Mrs. Dolly Gallagher Levi, widowed too soon and left to her own devices in 1890s New York, turns meddling into a sly, lucrative art. She “arranges things, like furniture and daffodils and lives,” all the while looking out discreetly for No. 1.
And when she decides on a plot to snare as her next husband the well-known “half-a-millionaire” Horace Vandergelder in Yonkers, she generates plenty of frantic activity — and one of the best of the grand, old-fashioned musicals.
Since its premiere in 1964, “Hello, Dolly!” has maintained a prominent place in the Broadway canon, thanks to terrific source material (Thornton Wilder’s 1955 play “The Matchmaker,” adopted for the musical by Michael Stewart); an ear-friendly score by Jerry Herman; and a juicy title role that has given many a singing (or mildly tune-carrying) actress an enviable showcase.
That said, “Hello, Dolly!” doesn’t get professional revivals every day, so its appearance in a co-production between Ford’s Theatre Society and Signature Theatre is all the more notable.
This presentation in the historic Ford’s venue offers a fresh take, small and unfussy in scale, pared down in sound — more a play with music than the full-bodied musical you may be expecting.
The staging, guided fluently by Eric Schaeffer, does take some adjusting to, given all the downsizing. There are only 16 people in the cast, including choristers/dancers, so the big production numbers look pretty thin (Karma Camp’s choreography could use a few more splashes of invention to make up for that).
Adam Koch’s set design conjures time and place simply, and reuses a minimum of props to allow a rapid progression of scenes. But a visual jolt (besides Wade Laboissonniere’s lively costumes) would be nice now and then, especially when it comes time for Dolly — endearingly portrayed by Nancy Opel — to deliver the show’s famous namesake song.
There is no grand staircase for the toast of the town to descend for her return to the Harmonia Gardens restaurant. No stairs at all. Not much in the way of glittery ambience, either. She just walks out and gets down to business on the same flat, uncluttered space where everything else transpires. And the subsequent dinner scene is oddly short on food.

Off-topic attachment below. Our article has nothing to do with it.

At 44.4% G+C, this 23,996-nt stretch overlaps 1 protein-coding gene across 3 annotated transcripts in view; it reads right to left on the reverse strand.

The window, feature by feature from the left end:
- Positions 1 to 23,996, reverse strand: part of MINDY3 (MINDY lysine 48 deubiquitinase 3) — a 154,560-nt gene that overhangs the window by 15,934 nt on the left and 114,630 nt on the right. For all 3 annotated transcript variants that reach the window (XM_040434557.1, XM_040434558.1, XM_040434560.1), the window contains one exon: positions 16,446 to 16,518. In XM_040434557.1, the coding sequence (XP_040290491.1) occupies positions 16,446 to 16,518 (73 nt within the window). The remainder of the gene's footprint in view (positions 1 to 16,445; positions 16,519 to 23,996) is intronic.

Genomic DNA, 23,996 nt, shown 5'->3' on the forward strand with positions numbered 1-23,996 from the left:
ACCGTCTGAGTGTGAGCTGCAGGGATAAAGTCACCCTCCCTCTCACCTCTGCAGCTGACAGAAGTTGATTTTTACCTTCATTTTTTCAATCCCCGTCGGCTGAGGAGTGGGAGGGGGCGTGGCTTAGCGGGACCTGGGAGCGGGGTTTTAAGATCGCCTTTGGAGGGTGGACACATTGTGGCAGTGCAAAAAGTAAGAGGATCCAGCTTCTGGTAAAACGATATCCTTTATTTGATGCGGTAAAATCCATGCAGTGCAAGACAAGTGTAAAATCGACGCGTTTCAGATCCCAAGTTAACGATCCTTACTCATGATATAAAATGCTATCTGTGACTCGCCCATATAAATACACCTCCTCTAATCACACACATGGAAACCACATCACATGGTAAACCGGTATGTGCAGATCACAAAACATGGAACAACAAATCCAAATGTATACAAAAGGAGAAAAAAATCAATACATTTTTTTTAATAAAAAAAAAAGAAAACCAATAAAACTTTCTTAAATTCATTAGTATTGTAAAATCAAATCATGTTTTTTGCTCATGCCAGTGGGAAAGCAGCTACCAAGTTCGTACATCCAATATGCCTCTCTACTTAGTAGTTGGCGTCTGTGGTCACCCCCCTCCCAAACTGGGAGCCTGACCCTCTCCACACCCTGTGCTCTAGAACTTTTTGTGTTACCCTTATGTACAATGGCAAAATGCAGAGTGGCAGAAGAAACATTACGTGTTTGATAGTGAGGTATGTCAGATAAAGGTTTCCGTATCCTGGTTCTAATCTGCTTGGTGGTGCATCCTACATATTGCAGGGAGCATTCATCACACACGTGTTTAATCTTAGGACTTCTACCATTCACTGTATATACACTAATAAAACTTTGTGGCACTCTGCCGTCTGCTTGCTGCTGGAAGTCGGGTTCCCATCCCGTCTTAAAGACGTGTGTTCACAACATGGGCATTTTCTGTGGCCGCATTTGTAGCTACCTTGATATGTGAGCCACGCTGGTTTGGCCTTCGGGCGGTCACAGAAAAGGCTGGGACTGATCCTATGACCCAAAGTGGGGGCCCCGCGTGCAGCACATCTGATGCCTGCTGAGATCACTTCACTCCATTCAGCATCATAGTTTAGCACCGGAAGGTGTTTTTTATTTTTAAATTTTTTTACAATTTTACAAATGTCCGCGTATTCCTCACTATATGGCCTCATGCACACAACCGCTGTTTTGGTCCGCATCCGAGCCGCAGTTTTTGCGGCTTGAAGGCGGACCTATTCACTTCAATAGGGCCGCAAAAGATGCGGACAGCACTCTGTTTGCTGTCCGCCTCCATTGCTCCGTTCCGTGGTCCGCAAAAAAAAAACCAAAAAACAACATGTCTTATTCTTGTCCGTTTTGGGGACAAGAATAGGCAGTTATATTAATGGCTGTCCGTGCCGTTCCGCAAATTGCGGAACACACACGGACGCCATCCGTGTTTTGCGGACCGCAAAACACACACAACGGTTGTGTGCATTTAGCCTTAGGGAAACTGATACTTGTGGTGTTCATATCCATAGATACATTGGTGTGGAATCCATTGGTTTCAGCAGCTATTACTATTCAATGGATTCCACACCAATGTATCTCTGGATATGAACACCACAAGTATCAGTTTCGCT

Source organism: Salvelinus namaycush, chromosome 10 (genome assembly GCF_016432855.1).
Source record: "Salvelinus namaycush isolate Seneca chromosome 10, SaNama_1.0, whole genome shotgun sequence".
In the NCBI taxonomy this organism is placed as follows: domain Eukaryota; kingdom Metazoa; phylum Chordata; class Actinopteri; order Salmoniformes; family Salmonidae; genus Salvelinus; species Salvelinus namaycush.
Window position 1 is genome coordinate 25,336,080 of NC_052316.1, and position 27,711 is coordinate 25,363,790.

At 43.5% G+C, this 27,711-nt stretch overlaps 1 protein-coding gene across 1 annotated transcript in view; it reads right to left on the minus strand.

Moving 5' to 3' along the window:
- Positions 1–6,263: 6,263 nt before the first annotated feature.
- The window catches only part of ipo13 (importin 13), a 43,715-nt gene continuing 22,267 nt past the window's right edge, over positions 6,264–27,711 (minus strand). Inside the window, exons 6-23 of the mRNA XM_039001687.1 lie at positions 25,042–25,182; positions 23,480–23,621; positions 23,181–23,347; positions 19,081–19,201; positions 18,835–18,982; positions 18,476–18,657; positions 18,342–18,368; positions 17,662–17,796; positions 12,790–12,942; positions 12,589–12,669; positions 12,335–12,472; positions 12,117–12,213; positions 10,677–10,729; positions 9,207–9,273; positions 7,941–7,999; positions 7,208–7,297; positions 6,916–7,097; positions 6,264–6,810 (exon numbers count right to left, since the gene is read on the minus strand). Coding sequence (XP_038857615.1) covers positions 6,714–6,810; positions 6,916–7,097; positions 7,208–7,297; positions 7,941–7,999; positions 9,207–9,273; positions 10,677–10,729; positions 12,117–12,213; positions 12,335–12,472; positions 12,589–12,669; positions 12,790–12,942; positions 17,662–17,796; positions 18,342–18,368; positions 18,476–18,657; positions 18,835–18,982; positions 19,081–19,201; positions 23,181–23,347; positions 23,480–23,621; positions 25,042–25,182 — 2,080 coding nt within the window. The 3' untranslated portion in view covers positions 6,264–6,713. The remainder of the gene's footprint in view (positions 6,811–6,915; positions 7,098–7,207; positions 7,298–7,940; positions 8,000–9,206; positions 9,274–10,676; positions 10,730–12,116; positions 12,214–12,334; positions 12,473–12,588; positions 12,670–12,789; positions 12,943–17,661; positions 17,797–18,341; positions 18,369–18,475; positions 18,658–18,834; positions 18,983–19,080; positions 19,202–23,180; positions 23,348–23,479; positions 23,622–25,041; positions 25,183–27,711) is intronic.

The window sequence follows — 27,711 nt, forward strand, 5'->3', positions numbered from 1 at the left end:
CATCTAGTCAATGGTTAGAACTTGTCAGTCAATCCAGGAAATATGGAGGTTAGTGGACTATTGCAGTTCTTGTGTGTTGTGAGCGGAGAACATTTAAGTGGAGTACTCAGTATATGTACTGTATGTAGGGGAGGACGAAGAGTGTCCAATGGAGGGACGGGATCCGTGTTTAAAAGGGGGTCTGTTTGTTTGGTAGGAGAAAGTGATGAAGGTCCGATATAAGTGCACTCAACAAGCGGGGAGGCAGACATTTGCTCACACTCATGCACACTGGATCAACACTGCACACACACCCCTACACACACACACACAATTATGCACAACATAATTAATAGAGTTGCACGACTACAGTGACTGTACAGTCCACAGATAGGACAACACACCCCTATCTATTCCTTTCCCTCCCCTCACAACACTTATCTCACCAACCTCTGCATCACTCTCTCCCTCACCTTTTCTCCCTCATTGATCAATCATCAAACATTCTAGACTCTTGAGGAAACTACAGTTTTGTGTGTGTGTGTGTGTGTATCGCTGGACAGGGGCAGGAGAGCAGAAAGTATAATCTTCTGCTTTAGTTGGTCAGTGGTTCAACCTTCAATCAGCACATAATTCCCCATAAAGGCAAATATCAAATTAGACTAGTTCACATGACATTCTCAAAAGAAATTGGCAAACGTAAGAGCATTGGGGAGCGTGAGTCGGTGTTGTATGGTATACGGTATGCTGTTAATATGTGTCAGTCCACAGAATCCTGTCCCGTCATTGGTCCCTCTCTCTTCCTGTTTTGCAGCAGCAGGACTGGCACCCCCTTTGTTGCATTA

On the other hand, there is a lot to be said for the way the production offers such an immediate, intimate encounter with the familiar characters and brings the story into tight focus.
Much to be said, too, for the fresh orchestrations by Kim Scharnberg, who, using eight players (expertly led by James Moore), evokes a vintage ragtime ensemble — fully appropriate for the time period of the action and well-suited to Herman’s score. (It would have been nice to encourage more individualistic, playful phrasing from the singers to go with the new sound.)
The shadow of the role’s iconic originator, Carol Channing, continues to loom large over “Hello, Dolly!” but there are many ways to play the character (including the Mae West-infused approach that Barbra Streisand settled on for her undervalued performance in the film version).
Opel, who has a touch of Debbie Reynolds’ winsomeness about her, plays Dolly in a refreshing, straightforward way. She can be very funny, without underlining things, and she allows a vulnerability to peek through, nowhere more touchingly than in her hushed, halting start of “Before the Parade Passes By.” Opel is not a born belter, but she can summon more than enough power when required.
Although Edward Gero is not the most colorful Vandergelder imaginable, his polished performance scores effective points. As the woefully underpaid Vandergelder Hay and Feed employees who get into delicious trouble sneaking off to New York, Gregory Maheu (Cornelius Hackl) and Zack Colonna (Barnaby Tucker) do vibrant work.
Tracy Lynn Olivera is a warm, witty Irene Molloy, the milliner caught up in Dolly’s schemes, and she sings “Ribbons Down My Back,” one of Herman’s most beguiling songs, with exceptional nuance. The rest of the cast, especially Carolyn Cole as Vandergelder’s whiny niece Ermengarde, fills out the show nicely.
In the end, not quite a life-changing “Hello, Dolly!” but an affectionate and welcoming production that reaffirms the still-crowin’, still-glowin’ quality of an authentic American classic.